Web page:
Ah, Gile!

One sprint has passed since our team implemented scrum methodology in our project. What can I learn, and what have I learned?

So, as part of our PPL course, we implemented Scrum methodology for our project. This is my first time (and probably for the others) working with this methodology after being introduced to it last semester with the RPL course. But before I start writing my experience about it, let’s have a quick introduction to Agile and Scrum methodology.

What is Agile?

Taken from Agile Alliance, Agile software development is an umbrella term for a set of frameworks and practices based on the values of The Manifesto for Agile Software Development and the 12 Agile principles. So terms like sprints, extreme programming (XP), scrum, all of that fall under Agile’s banner. Agile is a process that’s been building since the 1990s, where more and more development methods appeared, which peaked in 2001 when 17 developers met and published the Agile Manifesto.

Agile focuses on iterative, incremental delivery, as products are delivered to stakeholders or clients with a short cycle time (ranging from a week to a month). While development time per iteration is short, Agile also focuses on quality as it uses practices such as TDD, code refactoring, and continuous integration.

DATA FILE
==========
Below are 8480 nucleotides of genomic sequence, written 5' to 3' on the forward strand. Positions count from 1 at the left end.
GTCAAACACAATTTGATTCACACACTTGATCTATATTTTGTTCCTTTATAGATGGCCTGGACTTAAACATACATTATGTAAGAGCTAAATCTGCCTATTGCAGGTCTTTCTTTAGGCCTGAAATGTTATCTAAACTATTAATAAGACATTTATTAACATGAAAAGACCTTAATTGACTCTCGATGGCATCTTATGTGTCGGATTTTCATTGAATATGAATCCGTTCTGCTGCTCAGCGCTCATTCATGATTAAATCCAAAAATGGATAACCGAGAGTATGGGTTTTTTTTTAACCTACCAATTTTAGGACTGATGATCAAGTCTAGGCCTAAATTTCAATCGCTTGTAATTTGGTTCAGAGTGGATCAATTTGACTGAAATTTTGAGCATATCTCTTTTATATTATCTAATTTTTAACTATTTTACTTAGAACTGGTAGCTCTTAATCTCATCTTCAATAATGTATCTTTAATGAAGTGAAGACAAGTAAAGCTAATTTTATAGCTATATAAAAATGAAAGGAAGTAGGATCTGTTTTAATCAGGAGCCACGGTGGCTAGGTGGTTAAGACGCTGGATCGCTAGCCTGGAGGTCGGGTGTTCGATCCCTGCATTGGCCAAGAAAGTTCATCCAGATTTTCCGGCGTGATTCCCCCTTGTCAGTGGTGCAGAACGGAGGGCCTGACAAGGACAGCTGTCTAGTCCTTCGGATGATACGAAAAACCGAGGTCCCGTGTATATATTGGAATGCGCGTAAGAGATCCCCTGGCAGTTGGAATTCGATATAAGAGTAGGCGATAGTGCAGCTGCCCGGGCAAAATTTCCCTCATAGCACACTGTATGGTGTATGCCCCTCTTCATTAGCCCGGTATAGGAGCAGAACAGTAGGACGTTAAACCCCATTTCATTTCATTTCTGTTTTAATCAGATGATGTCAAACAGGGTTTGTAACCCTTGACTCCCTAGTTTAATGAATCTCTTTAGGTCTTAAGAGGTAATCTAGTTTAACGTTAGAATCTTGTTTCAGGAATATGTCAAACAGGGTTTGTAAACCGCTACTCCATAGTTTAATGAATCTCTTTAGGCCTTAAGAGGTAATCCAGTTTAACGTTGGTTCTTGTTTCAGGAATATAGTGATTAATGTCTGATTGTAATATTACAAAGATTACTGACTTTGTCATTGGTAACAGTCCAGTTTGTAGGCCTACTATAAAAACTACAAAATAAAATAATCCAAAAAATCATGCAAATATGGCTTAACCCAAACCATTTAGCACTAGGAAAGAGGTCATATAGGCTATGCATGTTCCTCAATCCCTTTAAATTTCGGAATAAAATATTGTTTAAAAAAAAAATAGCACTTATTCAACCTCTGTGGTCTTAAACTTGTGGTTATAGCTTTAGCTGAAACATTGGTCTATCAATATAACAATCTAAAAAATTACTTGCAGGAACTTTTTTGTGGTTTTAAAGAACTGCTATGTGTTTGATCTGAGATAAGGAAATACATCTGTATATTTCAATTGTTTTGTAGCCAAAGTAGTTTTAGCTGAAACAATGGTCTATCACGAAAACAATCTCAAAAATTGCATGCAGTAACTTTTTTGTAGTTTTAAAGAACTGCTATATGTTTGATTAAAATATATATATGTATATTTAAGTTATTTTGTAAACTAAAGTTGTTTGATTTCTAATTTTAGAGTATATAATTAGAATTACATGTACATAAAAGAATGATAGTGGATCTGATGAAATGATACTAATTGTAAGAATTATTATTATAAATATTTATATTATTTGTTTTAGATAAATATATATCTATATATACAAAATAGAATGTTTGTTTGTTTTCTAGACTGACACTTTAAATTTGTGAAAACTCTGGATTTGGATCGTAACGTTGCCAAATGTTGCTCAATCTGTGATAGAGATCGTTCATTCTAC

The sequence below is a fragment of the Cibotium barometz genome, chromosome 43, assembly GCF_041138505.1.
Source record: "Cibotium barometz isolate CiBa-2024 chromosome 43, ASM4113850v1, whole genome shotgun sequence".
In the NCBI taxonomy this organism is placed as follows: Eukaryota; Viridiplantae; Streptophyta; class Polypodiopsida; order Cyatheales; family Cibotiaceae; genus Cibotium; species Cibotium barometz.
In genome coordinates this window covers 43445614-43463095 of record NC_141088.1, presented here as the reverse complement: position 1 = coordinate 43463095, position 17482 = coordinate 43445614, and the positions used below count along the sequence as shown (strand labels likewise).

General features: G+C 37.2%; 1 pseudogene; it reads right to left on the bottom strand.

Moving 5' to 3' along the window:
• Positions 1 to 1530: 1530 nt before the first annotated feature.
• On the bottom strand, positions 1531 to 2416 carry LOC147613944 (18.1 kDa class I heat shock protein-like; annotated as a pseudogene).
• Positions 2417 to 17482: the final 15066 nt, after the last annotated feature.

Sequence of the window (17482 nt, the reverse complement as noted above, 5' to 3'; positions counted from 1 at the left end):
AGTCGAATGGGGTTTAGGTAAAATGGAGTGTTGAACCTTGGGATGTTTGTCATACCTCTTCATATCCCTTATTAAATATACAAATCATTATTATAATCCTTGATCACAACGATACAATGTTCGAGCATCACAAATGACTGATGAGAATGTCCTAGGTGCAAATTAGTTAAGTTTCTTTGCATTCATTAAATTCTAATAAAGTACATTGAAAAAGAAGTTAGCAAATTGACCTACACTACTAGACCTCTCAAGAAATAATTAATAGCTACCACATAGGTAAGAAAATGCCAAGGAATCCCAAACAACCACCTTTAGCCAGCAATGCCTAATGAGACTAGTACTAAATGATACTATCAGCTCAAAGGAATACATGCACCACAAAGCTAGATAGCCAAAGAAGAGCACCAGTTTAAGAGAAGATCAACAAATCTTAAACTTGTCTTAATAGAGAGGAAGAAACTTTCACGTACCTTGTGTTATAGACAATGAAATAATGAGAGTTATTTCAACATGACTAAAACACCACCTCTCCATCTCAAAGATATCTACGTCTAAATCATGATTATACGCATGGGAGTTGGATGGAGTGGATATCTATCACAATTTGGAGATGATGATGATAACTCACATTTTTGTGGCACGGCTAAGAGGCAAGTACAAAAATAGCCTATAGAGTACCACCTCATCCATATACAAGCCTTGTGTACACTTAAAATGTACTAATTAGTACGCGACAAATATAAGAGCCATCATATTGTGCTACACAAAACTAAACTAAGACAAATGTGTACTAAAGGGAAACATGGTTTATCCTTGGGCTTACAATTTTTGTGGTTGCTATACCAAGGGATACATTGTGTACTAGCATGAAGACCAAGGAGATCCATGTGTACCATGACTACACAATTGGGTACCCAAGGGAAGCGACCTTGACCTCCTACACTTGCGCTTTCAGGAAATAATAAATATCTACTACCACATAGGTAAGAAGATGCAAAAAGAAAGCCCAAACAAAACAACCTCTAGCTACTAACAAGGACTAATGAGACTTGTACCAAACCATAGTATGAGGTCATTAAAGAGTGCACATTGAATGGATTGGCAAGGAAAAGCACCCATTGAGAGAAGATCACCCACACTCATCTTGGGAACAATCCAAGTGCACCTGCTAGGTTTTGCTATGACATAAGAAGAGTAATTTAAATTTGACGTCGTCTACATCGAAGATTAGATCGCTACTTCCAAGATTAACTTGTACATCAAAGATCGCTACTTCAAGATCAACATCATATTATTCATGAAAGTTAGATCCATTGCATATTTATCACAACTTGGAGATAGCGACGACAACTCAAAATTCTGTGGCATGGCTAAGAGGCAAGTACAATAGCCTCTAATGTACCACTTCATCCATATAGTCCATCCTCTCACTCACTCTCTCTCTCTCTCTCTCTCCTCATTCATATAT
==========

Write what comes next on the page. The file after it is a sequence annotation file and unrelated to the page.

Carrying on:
The agile cycle.

What is Scrum?

Scrum is a framework that utilizes the Agile mindset to deliver and develop products. Scrums are usually designed for a small team, who work on their goals within a set amount of time (called sprints), usually around 2 weeks. Scrum has a short meeting called stand-ups, which can happen daily or bi-weekly, depending on the team to keep track of progress. At the end of the sprint, a sprint review will be held where stakeholders can get a preview of the current iteration of the product and give feedback, and sprint retrospective where the team reflects on the past sprint to improve themselves on the next one.

Implementing Scrum in our project

Following the Scrum guide for PPL, we will have 5 sprints to complete our product, with each sprint taking 2 weeks. Here is the basic outline for a single sprint:

  • Planning

In the planning phase, we decide which user stories we want to take for this sprint and try to give them a score based on how tough they are. We use the Fibonacci scoring system, so the score goes from 1 (lowest), 2, 3, and 5 (highest).

From there, we break down these user stories into small problems called tasks. These tasks are then put into the issue section in Gitlab, where the dev team can pick out which task they want to do. Each user stories usually have 2 members taking charge, although all members can cross over if needed.